What is protein density?

by Michael Davis in Education | Nutrition

Protein density refers to the amount of protein obtained from a given amount of calories of food. The more protein a food has relative to its calories, the more protein dense it is.

Why is it important?

Knowing this allows you to make better food choices. If your goal is to lose fat and increase your protein intake, we can choose foods that are higher in protein without increasing the calories too much.

This will make it much easier for you to consume in a calorie deficit whilst hitting your protein targets.

How can you measure protein density?

Protein density is calculated by dividing the amount of protein in a food by the amount of calories.

Here in the example for Greek yogurt:

As a general guideline, we will use 100 grams of food, as the majority of food labels contain this information.

Protein in 100 grams of Greek yogurt = 6.1

Calories in 100 grams of Greek yogurt = 132

Protein density = 6.1/132 = 0.046 g/kcal

Now I am not sure many of us have time to walk around the shops with a calculator in hand measuring the protein density of each food. Instead, we can use some general guidelines:

Firstly, you should get familiar with some high protein foods:

  • Lean meats (chicken breast, turkey, lean beef)
  • Fish (salmon, tuna, cod)
  • Eggs
  • Dairy products (Greek yogurt, cottage cheese)
  • Legumes (lentils, chickpeas, beans)
  • Tofu

As a rule of thumb, look for foods with at least 10 grams of protein per 100 calories (0.1 gram/kcal)

Leaner proteins (low fat) are generally more protein dense. They typically range from 0 – 8 grams of fat per 100 calories. Look out for this on the label.

  • Lean meats and poultry: Generally, have 1-3 grams of fat per 100 calories.
  • Fish: Varies more widely, with lean fish like cod having less than 1 gram, while fatty fish like salmon can have around 6 grams per 100 calories.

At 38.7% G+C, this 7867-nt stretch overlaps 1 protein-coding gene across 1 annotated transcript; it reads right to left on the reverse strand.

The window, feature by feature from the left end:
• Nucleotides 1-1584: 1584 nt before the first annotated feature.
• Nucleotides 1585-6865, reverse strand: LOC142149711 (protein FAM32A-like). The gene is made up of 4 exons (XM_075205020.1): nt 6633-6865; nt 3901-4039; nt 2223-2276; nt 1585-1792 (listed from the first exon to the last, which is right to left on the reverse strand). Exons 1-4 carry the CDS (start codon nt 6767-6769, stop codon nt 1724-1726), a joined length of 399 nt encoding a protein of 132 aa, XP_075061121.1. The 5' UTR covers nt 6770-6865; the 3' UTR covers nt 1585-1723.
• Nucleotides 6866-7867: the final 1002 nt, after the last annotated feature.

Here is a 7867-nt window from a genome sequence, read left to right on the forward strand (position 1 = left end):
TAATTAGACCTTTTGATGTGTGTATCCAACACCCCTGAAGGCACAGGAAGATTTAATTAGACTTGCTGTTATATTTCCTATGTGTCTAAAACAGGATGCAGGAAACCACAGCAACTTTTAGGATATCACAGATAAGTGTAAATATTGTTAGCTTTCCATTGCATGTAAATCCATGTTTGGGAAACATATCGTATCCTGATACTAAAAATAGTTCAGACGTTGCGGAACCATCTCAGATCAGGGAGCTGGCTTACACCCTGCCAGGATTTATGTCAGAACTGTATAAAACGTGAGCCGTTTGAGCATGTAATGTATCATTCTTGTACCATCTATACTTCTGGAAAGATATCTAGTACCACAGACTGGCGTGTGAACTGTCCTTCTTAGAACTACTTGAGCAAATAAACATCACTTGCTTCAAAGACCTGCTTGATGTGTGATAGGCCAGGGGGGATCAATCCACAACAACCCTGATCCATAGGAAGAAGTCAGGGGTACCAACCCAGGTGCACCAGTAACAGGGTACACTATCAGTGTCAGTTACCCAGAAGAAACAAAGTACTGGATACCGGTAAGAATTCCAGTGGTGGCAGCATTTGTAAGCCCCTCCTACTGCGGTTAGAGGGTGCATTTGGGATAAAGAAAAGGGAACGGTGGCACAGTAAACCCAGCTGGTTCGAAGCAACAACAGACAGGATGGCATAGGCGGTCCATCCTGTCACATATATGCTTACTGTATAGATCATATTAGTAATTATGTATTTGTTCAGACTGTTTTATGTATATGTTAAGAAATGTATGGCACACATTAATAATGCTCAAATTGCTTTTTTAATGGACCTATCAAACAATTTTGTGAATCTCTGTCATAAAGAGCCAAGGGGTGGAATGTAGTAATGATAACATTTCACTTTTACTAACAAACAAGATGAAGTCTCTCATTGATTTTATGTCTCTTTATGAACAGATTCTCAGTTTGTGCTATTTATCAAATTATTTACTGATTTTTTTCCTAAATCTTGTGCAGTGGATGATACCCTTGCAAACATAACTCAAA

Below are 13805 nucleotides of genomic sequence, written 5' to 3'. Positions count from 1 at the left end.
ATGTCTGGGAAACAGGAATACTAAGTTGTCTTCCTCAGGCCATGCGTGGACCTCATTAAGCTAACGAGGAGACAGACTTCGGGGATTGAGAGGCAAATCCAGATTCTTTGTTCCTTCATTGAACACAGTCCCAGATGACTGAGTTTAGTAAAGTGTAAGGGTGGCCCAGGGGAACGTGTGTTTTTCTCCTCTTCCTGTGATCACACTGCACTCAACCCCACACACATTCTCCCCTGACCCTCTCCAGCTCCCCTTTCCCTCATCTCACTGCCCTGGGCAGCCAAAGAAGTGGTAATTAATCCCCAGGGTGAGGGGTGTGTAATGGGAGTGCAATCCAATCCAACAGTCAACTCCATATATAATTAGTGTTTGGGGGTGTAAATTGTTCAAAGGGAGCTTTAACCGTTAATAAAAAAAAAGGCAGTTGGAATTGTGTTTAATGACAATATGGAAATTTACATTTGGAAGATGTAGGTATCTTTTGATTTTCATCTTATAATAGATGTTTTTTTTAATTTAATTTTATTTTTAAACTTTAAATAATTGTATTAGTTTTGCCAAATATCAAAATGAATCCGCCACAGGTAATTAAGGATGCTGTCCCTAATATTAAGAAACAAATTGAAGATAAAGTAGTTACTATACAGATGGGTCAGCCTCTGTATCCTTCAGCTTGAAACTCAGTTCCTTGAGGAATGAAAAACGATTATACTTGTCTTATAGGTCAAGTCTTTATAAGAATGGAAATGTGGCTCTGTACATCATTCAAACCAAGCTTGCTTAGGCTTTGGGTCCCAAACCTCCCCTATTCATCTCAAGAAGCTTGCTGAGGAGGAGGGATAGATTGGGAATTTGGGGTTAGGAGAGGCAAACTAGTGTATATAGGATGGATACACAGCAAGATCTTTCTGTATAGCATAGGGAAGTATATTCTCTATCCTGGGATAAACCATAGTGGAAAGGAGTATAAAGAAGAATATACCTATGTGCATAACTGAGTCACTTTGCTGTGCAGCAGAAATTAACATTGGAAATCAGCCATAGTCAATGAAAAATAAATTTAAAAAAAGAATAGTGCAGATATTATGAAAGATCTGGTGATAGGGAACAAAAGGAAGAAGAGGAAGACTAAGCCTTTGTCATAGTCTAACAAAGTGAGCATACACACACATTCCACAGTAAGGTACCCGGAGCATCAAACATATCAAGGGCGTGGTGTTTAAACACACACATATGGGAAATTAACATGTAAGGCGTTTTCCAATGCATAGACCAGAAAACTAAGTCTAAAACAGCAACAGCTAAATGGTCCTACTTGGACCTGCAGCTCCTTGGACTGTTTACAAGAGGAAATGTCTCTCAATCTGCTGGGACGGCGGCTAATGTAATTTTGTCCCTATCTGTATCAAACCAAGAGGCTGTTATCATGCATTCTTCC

• Dairy (low-fat): Often close to 0 grams for non-fat options and around 4 grams for low-fat options.
  • Eggs: Higher in fat, around 7 grams per 100 calories.
  • Legumes: Very low in fat, usually under 1 gram per 100 calories.

Not all fats are bad. It’s important that you make choices depending dietary requirements

Here is a chart that provides an overview of the protein density of some foods

What can we learn from this chart?

1 – The foods furthest to the right are more protein dense. Typically these foods are lower in fat.

Leaner cuts of meat are more protein dense compared to meats higher in fat

2 –  Some proteins have lower fat alternatives which increases their protein density

For example, low fat Greek yogurt and low fat cheese are higher protein dense foods compared to their normal alternatives. Greek yogurt: 0.046 g/kcal VS 0% fat Greek yogurt: 0.150 g/kcal.

Does this mean that avocados, quinoa, oats, almonds and similar foods are bad? No, just because a food isn’t high in protein doesn’t mean that it isn’t nutritious or that you should avoid it.

What are the main takeaways?

Protein density is a useful tool that allows us to make better food choices when it comes to increasing protein and reducing calories.

When reading food labels, look for foods that have more than 10 grams of protein per 100 calories.

Leaner foods, containing less fat, are generally more protein dense.

Some foods have lower fat alternatives, which increase their ratio of protein to calories!

When planning your meals, incorporate as many protein dense foods as you can.

Some foods aren’t protein dense, this doesn’t necessarily mean that they are bad you and that you should avoid them.

 

Thanks for reading !